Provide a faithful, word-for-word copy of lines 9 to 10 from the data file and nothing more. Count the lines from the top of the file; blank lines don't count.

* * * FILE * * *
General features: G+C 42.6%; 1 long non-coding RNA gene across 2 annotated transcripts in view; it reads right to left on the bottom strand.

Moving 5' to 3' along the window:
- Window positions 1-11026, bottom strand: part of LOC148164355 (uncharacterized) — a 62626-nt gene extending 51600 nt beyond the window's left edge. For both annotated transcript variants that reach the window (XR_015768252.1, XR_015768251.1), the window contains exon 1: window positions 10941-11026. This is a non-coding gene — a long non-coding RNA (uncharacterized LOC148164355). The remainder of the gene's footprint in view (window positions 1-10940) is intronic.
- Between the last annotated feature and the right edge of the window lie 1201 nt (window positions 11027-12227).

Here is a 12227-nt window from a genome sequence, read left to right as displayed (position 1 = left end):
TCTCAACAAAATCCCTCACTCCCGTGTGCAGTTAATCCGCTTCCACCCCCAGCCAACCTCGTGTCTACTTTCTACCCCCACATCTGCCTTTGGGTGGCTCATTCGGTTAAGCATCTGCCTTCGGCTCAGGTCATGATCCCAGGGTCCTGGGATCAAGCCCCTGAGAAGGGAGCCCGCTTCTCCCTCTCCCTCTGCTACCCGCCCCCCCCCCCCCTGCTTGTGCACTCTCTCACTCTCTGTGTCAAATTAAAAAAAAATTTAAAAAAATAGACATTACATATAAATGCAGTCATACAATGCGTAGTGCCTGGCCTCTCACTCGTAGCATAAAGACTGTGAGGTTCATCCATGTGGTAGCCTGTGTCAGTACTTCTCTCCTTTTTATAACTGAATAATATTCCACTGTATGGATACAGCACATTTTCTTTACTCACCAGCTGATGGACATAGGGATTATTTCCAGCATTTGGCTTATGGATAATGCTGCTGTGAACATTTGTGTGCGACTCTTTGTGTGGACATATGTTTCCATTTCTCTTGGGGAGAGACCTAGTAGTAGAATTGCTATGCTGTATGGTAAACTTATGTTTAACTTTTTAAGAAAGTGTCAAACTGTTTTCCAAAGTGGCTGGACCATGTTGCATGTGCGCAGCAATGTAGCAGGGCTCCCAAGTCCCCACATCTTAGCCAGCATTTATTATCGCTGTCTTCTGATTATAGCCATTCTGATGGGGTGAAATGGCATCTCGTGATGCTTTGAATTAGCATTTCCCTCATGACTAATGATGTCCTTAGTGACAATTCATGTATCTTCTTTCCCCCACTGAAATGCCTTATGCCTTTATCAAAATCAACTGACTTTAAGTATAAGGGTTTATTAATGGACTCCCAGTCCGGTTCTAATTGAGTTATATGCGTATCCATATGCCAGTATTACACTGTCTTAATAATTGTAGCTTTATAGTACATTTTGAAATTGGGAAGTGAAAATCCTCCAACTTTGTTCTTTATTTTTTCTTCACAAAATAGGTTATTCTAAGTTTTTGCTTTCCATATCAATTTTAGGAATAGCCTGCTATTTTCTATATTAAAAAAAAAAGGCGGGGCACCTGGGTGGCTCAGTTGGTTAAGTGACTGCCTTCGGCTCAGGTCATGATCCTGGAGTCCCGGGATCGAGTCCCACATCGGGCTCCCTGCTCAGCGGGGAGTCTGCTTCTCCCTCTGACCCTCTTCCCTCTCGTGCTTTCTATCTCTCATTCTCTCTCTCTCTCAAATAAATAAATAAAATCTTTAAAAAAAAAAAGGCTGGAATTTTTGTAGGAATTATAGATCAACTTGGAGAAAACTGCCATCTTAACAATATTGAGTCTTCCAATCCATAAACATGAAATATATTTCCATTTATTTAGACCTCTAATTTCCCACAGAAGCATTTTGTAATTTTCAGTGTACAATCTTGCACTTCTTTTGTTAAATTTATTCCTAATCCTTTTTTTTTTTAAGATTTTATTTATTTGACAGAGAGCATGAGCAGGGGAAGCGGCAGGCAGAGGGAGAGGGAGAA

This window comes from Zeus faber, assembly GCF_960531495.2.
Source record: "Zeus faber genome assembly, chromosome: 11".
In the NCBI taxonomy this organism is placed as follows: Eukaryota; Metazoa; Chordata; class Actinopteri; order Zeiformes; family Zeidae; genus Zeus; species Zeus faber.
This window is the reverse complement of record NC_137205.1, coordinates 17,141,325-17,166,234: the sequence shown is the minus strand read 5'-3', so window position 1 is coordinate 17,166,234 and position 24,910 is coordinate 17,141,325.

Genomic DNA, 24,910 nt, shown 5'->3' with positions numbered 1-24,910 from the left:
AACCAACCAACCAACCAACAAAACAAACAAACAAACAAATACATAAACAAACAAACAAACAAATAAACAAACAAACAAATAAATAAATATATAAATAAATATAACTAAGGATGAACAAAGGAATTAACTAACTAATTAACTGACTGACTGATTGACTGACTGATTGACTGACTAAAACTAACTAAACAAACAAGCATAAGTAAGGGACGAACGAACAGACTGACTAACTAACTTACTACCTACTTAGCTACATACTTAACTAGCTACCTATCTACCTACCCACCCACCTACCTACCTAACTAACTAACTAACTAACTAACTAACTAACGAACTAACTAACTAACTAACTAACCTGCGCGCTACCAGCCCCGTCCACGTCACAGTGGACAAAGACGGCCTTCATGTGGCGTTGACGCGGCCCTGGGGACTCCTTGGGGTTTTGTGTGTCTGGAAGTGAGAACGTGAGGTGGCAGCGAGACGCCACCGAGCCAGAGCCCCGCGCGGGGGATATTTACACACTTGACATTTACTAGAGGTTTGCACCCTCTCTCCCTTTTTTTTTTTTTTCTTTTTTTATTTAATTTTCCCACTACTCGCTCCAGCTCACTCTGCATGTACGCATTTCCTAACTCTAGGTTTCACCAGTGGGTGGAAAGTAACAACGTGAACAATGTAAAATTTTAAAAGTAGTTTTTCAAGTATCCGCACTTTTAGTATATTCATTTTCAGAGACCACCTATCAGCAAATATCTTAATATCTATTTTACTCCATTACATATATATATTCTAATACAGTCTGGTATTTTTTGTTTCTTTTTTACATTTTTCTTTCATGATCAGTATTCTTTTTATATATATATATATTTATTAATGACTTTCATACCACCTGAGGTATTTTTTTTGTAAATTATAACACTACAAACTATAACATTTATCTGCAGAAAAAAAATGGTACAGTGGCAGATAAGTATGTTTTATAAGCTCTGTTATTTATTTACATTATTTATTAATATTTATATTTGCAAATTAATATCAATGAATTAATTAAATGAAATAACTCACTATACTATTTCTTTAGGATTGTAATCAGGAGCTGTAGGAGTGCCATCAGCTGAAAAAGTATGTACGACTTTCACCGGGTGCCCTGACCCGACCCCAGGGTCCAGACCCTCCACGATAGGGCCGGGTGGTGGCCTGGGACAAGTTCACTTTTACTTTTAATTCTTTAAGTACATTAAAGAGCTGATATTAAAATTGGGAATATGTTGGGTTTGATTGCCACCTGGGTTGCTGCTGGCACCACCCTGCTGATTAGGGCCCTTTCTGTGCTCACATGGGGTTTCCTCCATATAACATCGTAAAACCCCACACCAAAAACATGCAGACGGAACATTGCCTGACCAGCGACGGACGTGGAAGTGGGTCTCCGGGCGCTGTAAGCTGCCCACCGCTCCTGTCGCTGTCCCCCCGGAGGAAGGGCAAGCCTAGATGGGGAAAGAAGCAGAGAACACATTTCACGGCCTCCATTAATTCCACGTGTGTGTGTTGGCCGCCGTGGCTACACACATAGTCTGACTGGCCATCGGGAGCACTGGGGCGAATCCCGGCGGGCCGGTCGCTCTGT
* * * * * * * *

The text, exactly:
In the NCBI taxonomy this organism is placed as follows: Eukaryota; Metazoa; Chordata; class Actinopteri; order Zeiformes; family Zeidae; genus Zeus; species Zeus faber.
This window is the reverse complement of record NC_137205.1, coordinates 17,141,325-17,166,234: the sequence shown is the minus strand read 5'-3', so window position 1 is coordinate 17,166,234 and position 24,910 is coordinate 17,141,325.